What to use to clean bare wood?

Discussion in 'Guitars in General' started by lightningsmith, Nov 15, 2008.

  1. lightningsmith

    lightningsmith Member

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    What do you use to clean the exposed areas of your guitar like the back of the neck and fretboard?

    I sometimes worry about using certain fluids cause they can get absorbed into the wood and I heard that lemon oil is big no no.
     
  2. AS193

    AS193 Member

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    TSP or Oxalic acid is usually used to clean bare wood. You can get it at the hardware store. The only problem with this is that it gets mixed with water, which on bare wood will raise the grain.

    There is no oil in lemons, it is mineral spirits with lemon scent added to kill the odor of the spirits. The mineral spirits will not raise the grain on bare wood, but will not necessarily clean the wood.
     
  3. GuitslingerTim

    GuitslingerTim Member

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    Oxalic acid is used to clean iron oxide off of rocks and quartz crystals--I can't imagine using it on wood.

    The proper thing to use is naptha.
     
  4. candid_x

    candid_x Supporting Member

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    Real lemon oil is fine on bare wood, to clean and help protect. It's the lemon scented petroleum distillates that are bad news.

    Murphy Oil also works well. As do Ernie Ball Wonder Wipes fretboard treatment (on bare or oiled wood only).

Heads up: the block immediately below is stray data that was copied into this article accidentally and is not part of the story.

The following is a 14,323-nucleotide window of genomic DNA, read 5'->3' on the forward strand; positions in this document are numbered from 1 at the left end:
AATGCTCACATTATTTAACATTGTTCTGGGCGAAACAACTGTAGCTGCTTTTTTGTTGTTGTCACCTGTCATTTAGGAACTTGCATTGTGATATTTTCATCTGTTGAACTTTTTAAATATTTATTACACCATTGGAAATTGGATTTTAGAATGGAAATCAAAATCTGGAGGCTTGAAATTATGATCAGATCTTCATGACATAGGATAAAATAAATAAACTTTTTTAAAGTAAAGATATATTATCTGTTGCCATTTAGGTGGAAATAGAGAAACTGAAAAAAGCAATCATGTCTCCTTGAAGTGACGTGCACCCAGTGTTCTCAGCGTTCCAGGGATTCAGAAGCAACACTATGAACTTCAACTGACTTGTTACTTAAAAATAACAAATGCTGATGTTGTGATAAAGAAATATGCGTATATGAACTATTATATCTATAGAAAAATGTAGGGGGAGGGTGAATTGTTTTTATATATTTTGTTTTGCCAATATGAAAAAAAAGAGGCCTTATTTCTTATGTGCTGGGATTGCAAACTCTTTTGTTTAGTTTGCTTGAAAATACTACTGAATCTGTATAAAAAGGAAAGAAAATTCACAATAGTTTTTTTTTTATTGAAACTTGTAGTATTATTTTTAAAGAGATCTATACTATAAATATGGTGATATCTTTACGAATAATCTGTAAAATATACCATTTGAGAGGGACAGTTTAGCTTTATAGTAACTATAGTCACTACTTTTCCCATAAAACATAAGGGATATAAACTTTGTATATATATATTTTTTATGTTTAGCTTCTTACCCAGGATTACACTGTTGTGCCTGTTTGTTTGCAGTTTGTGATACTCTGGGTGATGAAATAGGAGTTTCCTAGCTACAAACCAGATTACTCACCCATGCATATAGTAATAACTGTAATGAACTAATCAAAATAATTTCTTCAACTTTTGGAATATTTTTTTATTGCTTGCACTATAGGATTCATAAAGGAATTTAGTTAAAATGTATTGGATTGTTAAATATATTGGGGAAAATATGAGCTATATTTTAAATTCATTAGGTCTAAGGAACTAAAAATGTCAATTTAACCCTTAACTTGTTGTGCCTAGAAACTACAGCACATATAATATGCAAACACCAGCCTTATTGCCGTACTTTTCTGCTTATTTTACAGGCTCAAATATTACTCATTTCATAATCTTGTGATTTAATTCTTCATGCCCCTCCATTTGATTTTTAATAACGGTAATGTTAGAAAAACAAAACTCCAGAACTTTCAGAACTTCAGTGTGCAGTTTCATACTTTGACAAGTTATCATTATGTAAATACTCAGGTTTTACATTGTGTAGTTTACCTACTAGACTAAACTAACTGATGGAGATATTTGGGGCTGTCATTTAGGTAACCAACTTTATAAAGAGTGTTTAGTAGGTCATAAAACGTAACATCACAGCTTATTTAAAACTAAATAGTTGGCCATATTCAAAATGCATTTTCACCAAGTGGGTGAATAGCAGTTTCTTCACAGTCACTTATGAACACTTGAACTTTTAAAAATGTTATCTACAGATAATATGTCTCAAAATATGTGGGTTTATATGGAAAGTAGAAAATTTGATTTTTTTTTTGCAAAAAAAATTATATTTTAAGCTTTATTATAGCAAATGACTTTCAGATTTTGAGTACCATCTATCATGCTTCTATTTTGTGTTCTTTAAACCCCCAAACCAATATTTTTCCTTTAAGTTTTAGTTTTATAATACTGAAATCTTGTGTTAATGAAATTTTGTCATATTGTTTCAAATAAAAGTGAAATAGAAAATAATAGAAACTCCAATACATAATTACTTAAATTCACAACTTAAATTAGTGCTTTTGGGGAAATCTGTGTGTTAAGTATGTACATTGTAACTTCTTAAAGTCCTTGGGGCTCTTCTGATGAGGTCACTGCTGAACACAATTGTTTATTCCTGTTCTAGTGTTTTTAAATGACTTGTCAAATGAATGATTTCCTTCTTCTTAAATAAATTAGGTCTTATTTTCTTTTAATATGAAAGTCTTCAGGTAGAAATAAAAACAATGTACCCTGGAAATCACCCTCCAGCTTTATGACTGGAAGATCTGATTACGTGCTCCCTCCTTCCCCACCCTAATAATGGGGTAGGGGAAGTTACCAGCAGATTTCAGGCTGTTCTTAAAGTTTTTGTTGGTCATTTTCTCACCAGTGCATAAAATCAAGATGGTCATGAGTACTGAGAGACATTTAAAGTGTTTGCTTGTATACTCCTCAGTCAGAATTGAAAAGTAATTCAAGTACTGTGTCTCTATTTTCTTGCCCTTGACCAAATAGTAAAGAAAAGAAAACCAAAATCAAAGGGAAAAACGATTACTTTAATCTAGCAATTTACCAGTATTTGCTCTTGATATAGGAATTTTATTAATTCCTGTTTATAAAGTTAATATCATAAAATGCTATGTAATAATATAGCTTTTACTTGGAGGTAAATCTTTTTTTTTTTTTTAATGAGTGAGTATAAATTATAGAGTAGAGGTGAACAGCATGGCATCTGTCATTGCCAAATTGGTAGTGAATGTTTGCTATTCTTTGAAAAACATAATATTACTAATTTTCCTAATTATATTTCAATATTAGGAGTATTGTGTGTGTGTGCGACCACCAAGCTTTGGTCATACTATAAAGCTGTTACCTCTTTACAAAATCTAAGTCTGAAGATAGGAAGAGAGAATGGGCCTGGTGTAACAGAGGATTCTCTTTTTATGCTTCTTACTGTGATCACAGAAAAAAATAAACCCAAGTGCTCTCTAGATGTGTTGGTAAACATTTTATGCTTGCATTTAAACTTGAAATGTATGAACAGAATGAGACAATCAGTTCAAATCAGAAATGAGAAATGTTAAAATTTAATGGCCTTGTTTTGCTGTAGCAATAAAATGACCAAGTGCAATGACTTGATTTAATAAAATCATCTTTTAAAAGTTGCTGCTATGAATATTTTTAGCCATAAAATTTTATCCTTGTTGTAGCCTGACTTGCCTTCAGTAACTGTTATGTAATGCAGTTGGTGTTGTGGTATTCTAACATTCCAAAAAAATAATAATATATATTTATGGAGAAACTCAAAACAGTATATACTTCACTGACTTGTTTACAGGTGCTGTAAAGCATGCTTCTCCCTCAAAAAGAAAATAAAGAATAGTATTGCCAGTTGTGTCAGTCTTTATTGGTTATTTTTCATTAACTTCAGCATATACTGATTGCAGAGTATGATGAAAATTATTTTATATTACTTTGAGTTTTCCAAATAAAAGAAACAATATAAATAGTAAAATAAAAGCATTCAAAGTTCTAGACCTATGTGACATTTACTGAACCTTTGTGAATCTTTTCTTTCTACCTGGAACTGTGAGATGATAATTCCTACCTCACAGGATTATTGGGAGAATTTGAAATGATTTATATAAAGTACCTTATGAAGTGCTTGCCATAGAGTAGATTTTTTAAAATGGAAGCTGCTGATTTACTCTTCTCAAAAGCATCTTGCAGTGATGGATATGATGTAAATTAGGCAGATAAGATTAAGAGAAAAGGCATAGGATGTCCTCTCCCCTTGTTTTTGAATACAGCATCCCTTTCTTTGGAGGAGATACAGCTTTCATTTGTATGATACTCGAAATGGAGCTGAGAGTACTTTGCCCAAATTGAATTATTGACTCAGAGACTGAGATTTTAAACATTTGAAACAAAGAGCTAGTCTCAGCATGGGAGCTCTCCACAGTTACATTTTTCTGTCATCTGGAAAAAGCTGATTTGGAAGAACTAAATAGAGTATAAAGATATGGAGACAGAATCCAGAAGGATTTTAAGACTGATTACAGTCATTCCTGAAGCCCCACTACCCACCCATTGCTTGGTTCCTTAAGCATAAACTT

5. koa

    koa Supporting Member

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    +1 on Lemon Oil, plus it smells real nice :D
     
  6. Bryan T

    Bryan T Guitar Owner Silver Supporting Member

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    I'd use naptha.
     
  7. Kingbeegtrs

    Kingbeegtrs Senior Member

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    You may want to put some tru-oil or something like that to keep the moisture out.

    I use Naptha to prep wood prior to applying a finish. Naptha removes any grease or oils that your hands may leave behind. It is also VERY important to use a silicate-free tack cloth prior to finishing. Automotive paint stores sell one called "surgical blue".
     
  8. Bob V

    Bob V Member

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    I'm really not sure there is such a thing unless you're rubbing lemon rinds on your axe. Anything I've ever seen marketed as "lemon oil" turned out to be scented mineral oil thinned down in mineral spirits or naptha. If you've got a source for actual lemon oil, please let us know so I can use it the next time I mix up a batch of limoncella - but it's never getting anywhere near my guitars.

    Now to answer the question, I like to use naptha to clean fretboards since it won't affect the nitrocellulose finish on the neck if it runs. A toothbrush or toothbrush-sized stiff cleaning brush will help to get the unidentifieable gunk that builds up against the frets.
     
  9. candid_x

    candid_x Supporting Member

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    Culinary stores (online too) sell 100% lemon oil. Works great for rosewood boards and unfinished or oil finished necks.
     
  10. Bob V

    Bob V Member

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    Interesting. Usually you see "lemon" oil on a bottle that actually contains furniture polish. As far as the real oil is concerned, there are some who have used some of the exotic nut oils like almond oil or walnut oil but as long as you're on that road I just use boiled linseed oil (sparingly and rarely). Lots of people recommend "bore oil" sold for woodwind instruments, but I'll stick with naptha for cleaning, boiled linseed oil if the fretboard is really sad, and mineral oil if I feel like making it shine.
     

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